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What is an integral feature?

Integral features are plant and machinery which are integral to a building.

Integral features come under the heading Plant and machinery but like Fixtures have to be considered separately because they are subject to a set of different rules and Rates of capital allowances.

The integral features rules apply to expenditure incurred on or after 1 April 2008 (Corporation Tax)/ 6 April 2008 (Income Tax).

The following are integral features:

  • An electrical system (including a lighting system).
  • A cold water system.
  • A space or water heating system, a powered system of ventilation, air cooling or air purification, and any floor or ceiling comprised in such a system.
  • A lift, an escalator or a moving walkway.
  • External solar shading.

This list is exhaustive. 

Any asset whose principal purpose is to insulate or enclose the interior of a building or to provide an interior wall, floor or ceiling which is intended to remain permanently in place, will not count as an integral feature.

Special rate pool

Integral features are put into a Special rate pool for capital allowances purposes.

The rate of capital allowances that apply depend on whether the expenditure is on new or unused assets, the date of purchase and the availability of the different allowances that are applicable.

Expenditure on new Integral features will attract either:

If the AIA or Super Deduction are not available:

  • Expenditure on the cost or replacement of integral features are subject to a Reduced rate of writing down allowance (WDA) for capital allowances.
    • 6% from April 2019 (8% from April 2012).  

Meaning of 'replacement'

  • An integral feature is treated as being replaced where expenditure incurred is more than 50% of the cost of replacing the integral feature.
  • The effect of this measure is that the replacement expenditure is not deductible against income, instead, the cost is capitalised and subject to capital allowances.
  • The rules link up any additional expenditure in the period of 12 months beginning with the initial expenditure being incurred. If all comes to more than 50% of the cost of replacing the integral feature (worked out as if all the expenditure was incurred at the time the initial expenditure was incurred) the cost is treated as if it is spent on the acquisition of a new asset. 

Examples

Example 1:

Polly would like to replace the electrical system in her seaside restaurant.

  • She obtains an estimate from Sunnyside Electrics Ltd, who quote a total figure of £120,000 for the whole job and are recommended by her friend.
  • She decides that she cannot afford this, so requests a separate estimate for replacing the wiring and sockets on the ground floor alone, because this is the floor she is most worried about, following some recent flood damage.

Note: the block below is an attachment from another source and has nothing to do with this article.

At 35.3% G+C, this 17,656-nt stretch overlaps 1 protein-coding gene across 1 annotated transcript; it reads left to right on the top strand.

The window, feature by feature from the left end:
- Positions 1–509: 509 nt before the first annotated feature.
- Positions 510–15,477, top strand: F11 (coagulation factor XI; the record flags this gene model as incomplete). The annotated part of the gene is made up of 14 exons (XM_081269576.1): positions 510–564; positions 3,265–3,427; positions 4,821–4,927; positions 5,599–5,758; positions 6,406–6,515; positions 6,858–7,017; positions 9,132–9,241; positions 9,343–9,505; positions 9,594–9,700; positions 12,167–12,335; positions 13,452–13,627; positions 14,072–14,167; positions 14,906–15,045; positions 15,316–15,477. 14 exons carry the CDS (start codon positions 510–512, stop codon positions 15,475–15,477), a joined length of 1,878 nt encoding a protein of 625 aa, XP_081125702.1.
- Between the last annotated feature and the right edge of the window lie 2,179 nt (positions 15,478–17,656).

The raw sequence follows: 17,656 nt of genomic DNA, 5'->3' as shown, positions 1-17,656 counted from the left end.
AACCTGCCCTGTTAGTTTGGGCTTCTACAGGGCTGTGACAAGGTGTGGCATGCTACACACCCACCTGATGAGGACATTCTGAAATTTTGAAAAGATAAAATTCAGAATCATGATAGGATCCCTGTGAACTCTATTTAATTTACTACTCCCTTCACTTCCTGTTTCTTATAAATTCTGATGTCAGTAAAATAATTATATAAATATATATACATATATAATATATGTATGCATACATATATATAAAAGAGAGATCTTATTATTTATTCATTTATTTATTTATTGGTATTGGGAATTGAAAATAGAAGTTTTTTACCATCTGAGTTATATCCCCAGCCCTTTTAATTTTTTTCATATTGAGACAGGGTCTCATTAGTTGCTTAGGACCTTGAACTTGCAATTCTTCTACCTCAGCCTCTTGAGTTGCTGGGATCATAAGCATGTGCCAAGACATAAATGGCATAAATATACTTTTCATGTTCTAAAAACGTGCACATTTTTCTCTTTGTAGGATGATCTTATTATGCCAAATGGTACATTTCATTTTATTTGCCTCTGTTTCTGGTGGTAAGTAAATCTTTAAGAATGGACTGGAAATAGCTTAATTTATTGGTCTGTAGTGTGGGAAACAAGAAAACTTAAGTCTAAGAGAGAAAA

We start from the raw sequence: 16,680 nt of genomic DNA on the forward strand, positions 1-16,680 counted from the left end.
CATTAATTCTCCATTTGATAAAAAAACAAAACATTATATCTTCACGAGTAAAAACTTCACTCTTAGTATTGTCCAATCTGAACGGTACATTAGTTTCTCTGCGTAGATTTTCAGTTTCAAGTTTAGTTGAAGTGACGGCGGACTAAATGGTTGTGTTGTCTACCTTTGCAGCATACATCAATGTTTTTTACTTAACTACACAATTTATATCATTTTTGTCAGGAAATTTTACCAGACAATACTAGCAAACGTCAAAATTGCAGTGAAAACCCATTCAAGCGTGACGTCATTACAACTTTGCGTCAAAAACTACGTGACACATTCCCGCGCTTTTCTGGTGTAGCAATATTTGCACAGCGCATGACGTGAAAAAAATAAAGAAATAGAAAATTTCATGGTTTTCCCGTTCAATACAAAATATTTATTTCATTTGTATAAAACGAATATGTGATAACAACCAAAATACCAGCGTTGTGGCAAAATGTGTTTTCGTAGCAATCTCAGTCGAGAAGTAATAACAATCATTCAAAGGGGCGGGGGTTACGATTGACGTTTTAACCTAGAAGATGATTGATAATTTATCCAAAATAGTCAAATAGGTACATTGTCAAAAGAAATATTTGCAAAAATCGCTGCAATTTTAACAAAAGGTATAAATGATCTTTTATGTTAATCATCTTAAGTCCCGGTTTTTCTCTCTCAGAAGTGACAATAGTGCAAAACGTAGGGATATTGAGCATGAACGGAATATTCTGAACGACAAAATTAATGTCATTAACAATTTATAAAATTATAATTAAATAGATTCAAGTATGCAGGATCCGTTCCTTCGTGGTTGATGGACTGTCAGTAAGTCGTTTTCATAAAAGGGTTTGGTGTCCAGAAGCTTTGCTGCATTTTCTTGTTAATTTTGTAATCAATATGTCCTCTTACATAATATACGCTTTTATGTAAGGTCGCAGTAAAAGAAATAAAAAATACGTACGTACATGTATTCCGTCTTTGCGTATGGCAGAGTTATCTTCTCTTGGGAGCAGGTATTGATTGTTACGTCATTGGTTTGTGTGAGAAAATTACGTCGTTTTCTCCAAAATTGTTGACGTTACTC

• Sunnyside Electrics Ltd quote a figure of £58,000 for this floor alone. Although it might have been possible for Polly to have obtained a cheaper estimate for replacing the whole system, for a total of say £100,000, (when £58,000 would have represented more than 50% of that total) this is not relevant.
  • The £120,000 estimate from the recommended experienced electrician was a bona fide arm’s length estimate and there is no need to enquire further.
  • The partial replacement cost represents less than 50% of the total replacement cost and so the integral features provisions do not apply.

Example 2:

  • Joe decides to replace the electrical system in his factory.
  • The cost of replacing the whole system is around £150,000.
  • Joe’s business’s chargeable period ends on 31 December each year. He pays £60,000 towards the new system on 31/12/2020 and pays the balance of £90,000 on 30/06/2021 after the work is satisfactorily completed.
  • Although Joe’s initial expenditure in his 2020 chargeable period on beginning to replace this integral feature represented only 40% of the replacement cost, that initial expenditure plus the further expenditure incurred within 12 months (that is, plus the balance incurred in his 2021 chargeable period) represented more than 50% of the replacement cost,
  • The total expenditure is deemed to be capital expenditure, to be allocated to the special rate pool, where it will attract WDAs at the special rate.

Small print and Links

Useful guides on this topic

Plant and machinery: Allowances
What are the capital allowances on plant and machinery? How do you calculate them? What are the qualifying activities?

Fixtures: Overview
What are fixtures? How do I claim lost or unclaimed fixtures? When must fixtures be pooled? 

Annual Investment Allowance
What is the Annual Investment Allowance? What are the limits? What expenditure qualifies?

Legislation

Capital Allowances Act 2001 s.33A and s.33B


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